I've had a sad life, but
you’ve just got to overcome a lot of that
and think of the good things,
not the bad things.
Oh, my Dad?
He was only a little boy
when they came out
and the family settled in Heatherton.
And there was nothing there.
Dad cleared his block
and started farming on his own,
and then he met his wife
who'd come out to see her sister,
who had married
another one of the Brownfields.
When I went to Heatherton School.
‘Walk all the way’.
We had to walk from here...
We had to go round up the main road.
That was a road to Dandenong...
Like that and turn corners
and go up right about...
Our farm was here,
we walked along there and up
and up and round till we got to school.
That was our walk.
And then our walk home at night,
and little me
when I first started, could hardly
walk, you know, going to school.
And it was a long way.
Sometimes they’d have to get the horse
and get me in the jinker
to take me to school because I was five,
you see, and I used to be so little, you know.
Norma was all right.
She was older than me.
That was my only sister, of course.
Dad had to milk the cows.
He couldn't come.
Mum would come and pick us up from school.
Sometimes, not every day.
Oh, when you think of it,
it was a lot of work.
And she had the housework to do.
Then she helped Dad in the shed sometimes.
Although he had one boy to help.
At the back of our house, we had a shed
and that’s where the boys that worked
for us lived.
But all their dirty clothes came over
to the laundry, which was opposite.
Mum used to have to feed them;
Mum had to do all their washing as well.
You know, I think of what she did.
Then if the boys didn't turn up,
she have to help Dad
because there was no power then.
Nobody had power, electricity.
Just ordinary light,
kerosene light on the center of the table.
And then you had tea at night.
That's all we had, candles to get to bed
Just a white candle with a candlestick.
We had those around.
I think we’ve given those away.
I mean, they were antiques.
It’s amazing what I have gone through in mine.
And ones before were worse off.
But till electricity came
and then everybody was laughing, you know.
We had light all the time.
I remember Norma and I just going around
and flipping on all these lights.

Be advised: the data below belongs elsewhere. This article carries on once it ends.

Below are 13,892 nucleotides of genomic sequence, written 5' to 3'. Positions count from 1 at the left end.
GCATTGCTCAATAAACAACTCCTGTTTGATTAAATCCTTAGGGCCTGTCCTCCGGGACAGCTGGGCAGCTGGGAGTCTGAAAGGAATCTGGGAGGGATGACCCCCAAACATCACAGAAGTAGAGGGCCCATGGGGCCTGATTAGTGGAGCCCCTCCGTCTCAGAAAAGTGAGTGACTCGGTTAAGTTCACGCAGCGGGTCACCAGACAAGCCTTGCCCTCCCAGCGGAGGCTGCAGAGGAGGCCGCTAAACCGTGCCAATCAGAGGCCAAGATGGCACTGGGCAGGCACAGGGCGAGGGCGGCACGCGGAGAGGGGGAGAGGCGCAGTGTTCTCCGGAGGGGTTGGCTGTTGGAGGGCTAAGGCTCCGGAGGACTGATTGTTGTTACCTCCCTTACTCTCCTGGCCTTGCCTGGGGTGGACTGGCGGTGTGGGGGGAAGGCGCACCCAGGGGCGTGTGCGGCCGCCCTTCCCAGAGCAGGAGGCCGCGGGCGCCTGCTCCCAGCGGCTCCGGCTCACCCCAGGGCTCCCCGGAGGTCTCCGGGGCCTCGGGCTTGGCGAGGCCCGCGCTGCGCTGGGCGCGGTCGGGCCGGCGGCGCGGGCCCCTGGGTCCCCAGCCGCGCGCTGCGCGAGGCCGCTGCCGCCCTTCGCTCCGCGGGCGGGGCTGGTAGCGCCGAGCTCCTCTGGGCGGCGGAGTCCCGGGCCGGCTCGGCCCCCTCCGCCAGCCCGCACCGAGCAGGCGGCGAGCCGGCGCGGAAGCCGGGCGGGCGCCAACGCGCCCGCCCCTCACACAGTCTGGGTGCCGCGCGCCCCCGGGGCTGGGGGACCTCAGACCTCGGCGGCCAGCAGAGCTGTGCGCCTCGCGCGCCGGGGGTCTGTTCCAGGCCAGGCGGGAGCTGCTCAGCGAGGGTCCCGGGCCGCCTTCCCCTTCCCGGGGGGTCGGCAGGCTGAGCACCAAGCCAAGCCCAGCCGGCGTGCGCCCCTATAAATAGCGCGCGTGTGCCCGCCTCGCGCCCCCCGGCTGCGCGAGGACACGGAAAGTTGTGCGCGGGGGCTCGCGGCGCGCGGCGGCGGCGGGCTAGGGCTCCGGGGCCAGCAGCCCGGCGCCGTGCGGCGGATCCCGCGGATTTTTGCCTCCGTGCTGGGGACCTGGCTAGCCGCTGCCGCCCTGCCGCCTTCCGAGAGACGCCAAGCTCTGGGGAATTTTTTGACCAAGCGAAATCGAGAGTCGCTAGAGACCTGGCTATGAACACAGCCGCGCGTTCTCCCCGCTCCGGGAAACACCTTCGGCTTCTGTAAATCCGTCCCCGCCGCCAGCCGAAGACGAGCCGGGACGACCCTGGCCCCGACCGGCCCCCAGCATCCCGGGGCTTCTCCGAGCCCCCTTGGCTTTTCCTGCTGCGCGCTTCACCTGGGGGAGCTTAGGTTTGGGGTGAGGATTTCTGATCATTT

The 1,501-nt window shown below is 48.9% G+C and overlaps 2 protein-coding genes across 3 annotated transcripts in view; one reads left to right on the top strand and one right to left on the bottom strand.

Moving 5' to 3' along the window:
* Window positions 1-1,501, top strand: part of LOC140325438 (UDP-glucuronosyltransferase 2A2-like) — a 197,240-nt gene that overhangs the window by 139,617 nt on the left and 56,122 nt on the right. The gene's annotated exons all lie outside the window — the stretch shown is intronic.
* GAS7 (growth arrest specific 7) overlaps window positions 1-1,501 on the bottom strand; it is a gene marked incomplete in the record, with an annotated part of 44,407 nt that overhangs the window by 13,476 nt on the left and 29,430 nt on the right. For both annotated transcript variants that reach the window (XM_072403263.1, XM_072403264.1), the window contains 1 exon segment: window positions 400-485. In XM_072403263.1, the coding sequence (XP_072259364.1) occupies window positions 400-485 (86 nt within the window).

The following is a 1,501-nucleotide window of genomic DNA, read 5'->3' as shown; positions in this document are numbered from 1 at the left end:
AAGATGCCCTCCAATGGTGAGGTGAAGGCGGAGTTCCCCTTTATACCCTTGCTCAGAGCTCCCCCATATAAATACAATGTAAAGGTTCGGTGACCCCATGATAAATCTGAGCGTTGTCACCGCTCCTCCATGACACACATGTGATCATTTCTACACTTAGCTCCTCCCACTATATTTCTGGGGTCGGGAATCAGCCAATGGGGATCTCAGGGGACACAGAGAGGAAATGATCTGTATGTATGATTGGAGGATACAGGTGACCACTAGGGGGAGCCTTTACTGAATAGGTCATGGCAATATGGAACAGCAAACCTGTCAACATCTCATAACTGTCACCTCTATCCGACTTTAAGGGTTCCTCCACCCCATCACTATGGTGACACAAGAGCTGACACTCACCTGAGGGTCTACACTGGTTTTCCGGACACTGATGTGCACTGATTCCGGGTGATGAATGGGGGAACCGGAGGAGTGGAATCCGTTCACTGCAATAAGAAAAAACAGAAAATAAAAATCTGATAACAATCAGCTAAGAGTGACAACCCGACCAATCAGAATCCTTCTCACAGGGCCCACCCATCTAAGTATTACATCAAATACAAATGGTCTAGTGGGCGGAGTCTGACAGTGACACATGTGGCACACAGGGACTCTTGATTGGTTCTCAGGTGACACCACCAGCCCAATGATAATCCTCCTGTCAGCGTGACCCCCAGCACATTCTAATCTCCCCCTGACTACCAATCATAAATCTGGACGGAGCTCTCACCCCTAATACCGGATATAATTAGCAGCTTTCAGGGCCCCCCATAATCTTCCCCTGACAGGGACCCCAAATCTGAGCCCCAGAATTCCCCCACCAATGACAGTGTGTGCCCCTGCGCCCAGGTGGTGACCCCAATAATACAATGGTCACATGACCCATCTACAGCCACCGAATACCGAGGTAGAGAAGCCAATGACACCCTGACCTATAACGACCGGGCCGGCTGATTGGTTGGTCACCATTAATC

It was just so good.
Oh look, you know,
unless you've been through it,
you just don't know the value of lights.
funny to look back on those days.
You think, “Oh,
we didn't do that, did we?”
No, we had little jobs
to do when we were growing up.
We had to feed the chooks
with wheat every night.
Oh, dear, those were the days
but we hated doing it.
And of course, when we were growing up,
we didn't have all busses
to pick us up at the gate
and all that jazz.
First of all, we had a jinker.
Funny to look back
now, they get in the car and go.
But we had to get the horse and get it all
ready, put the seats in the back for us
so that we could enjoy our picnic.
When we were on
the farm, we used to always
have parties and things like that.
We all kept together more.
I had about ten good friends.
We used to go out together
and the people down the road had a farm
and they had a big lorry.
And on holidays we’d all get in
the back of this lorry.
They'd put seats around and we’d
go for picnics.
We had lots of fun,
really, and went to the beach and take sandwiches
and we'd sit up on the back of this truck,
you know, it was really lovely
I’d be in my teens
when my sister was killed.
And she was older than me
and she was walking along
the wrong side of the road
because she always walked that side
because certain drivers
would pick her up and bring her home.
We knew everybody, you see.
Cheltenhan and Heatherton.
And we knew the people who were going
and she was getting...
She was at the wrong side of the road
so that she could
hop in the car and get a lift home.
And this other chap came cross
and went right across the road
and killed her.
Yes, they put her into hospital,
Alfred Hospital in Melbourne,
but she never came out.
She had a broken leg and an arm, I think.
He was driving very fast, but
he said it wasn't his fault,